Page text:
Skip to comments.Fannie Says It's 'Troubled' By OFHEO Disclosure Proposal
Posted on 04/02/2003 11:51:03 AM PST by Starwind
Fannie Says It's 'Troubled' By OFHEO Disclosure Proposal
By John Connor of DOW JONES NEWSWIRES
WASHINGTON (Dow Jones)--Fannie Mae (FNM) is "troubled" by a proposal made by its regulator to facilitate the process whereby Fannie Mae and Freddie Mac (FRE) voluntarily register their common stock with the Securities and Exchange Commission.
The two mortgage finance giants agreed last July 12 to voluntarily register their common stock with the SEC pursuant to the 1934 Securities Exchange Act, and Fannie Mae earlier this week filed its Form 10 registrations statement and initial Form 10-K annual report with the SEC.
The Office of Federal Housing Enterprise Oversight, created by Congress in 1992 to oversee the financial safety and soundness of Fannie Mae and Freddie Mac, proposed a rule earlier this year that the regulator said "expresses OFHEO's authority regarding disclosure of financial information and provides support for the voluntary registration of common stock" by the firms with the SEC.
In a recent comment letter on OFHEO's proposal, Fannie Mae said it is "troubled" that the measures goes beyond filling regulatory "gaps" and would create a parallel authority for OFHEO to act as a back-up regulator regarding requirements that are under direct SEC jurisdiction.
"This assertion of overlapping authority is entirely unnecessary," Fannie Mae said.
"The regulation and enforcement of disclosure under the securities laws is the fundamental, bedrock mission of the SEC. It has been doing this for roughly seventy years and has accumulated vast institutional expertise and an unmatched perspective," the company said.
Saying "Congress has not charged OFHEO with the responsibility of investor protection," Fannie Mae said, "OFHEO's attempt to assume this role, in addition to or in place of the SEC, would not only be outside its statutory charge, but would also be a waste of OFHEO's resources and an unfortunate diversion of its institutional focus away from assuring the safe and sound operation of Fannie Mae and Freddie Mac."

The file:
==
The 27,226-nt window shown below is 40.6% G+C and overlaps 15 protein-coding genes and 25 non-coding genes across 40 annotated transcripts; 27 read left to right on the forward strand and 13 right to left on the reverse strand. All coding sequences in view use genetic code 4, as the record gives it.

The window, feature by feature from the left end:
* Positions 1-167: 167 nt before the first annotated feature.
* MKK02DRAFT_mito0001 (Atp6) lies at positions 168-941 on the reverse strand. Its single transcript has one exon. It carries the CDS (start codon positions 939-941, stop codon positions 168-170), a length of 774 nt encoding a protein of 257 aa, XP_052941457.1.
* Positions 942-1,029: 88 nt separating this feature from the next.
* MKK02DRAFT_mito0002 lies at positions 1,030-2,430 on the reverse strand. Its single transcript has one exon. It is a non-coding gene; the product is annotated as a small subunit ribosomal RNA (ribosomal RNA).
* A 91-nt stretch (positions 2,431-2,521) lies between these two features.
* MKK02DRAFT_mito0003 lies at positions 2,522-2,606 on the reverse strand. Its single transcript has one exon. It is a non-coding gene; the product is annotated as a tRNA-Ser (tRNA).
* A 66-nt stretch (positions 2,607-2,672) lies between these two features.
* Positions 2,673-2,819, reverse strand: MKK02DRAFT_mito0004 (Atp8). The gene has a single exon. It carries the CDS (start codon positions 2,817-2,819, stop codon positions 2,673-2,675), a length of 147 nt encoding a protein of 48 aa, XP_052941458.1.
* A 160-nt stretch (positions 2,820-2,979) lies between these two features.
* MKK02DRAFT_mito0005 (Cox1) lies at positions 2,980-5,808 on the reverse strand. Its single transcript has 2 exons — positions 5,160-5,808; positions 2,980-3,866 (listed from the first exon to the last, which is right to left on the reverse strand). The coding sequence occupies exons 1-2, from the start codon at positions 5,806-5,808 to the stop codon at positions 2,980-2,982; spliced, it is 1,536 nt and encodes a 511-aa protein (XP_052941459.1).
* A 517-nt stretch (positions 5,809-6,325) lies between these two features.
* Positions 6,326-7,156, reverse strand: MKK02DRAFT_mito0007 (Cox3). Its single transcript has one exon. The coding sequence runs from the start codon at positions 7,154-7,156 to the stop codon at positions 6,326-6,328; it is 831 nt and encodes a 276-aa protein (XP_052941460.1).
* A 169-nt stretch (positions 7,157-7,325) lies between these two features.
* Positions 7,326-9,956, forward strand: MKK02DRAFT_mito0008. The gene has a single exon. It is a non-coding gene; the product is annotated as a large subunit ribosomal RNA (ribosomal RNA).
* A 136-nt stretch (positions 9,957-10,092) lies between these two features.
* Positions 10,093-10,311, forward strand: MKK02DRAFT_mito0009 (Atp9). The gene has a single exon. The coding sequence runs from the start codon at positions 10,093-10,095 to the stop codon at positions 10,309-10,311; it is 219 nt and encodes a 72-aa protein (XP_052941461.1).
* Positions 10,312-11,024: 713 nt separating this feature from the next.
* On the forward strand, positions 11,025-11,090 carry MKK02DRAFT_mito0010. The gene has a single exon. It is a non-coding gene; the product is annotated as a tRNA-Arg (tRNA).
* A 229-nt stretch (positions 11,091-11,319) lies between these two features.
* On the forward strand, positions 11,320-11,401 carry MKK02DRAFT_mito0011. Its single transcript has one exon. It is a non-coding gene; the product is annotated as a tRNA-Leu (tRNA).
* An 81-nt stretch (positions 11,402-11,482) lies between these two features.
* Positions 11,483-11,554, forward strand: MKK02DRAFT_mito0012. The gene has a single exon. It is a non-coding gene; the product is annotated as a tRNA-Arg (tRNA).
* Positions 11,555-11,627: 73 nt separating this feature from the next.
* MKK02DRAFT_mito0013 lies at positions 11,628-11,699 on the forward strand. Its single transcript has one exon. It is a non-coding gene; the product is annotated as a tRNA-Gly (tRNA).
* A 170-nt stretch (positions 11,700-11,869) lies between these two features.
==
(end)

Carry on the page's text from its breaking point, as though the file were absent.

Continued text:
Fannie Mae urged OFHEO to delete the portion of the proposed rule that would make failure to meet SEC requirements a violation of OFHEO's rules as well, and called on the regulator to make clear that it will not seek to deviate from the disclosure standards established by the SEC.
"It would be at best duplicative for OFHEO to establish a requirement that Fannie Mae must perform acts that we now are bound legally to perform pursuant to a statutory and regulatory framework administered and enforced by the SEC," Fannie Mae said. "Beyond that, it would be ill-advised for OFHEO to raise through this proposal the possibility that the agency might at some point seek to substitute its judgment for that of the SEC with respect to disclosure regulation and enforcement."
Freddie Mac said in a comment letter of its own that it "agrees with the substance of the proposed regulation," subject to certain comments, one of which was that "it is unclear whether OFHEO's proposed rule is imposing a disclosure obligation that is different from the specific SEC requirements that were the subject of the July 12, 2002 announcement."
FM Watch, the anti-Fannie Mae/Freddie Mac coalition, told OFHEO that it continues to support enactment of legislation that would bring both firms "under the full weight of the Securities Act of 1933 and the Securities Exchange Act of 1934 by repealing their status as exempted securities."
"We believe this change is essential to protect both investors and taxpayers," FM Watch added. .
-By John Connor, Dow Jones Newswires; 202-862-9273; John.Connor@dowjones.com .
(END) Dow Jones Newswires
04-02-03 1447ET- - 02 47 PM EST 04-02-03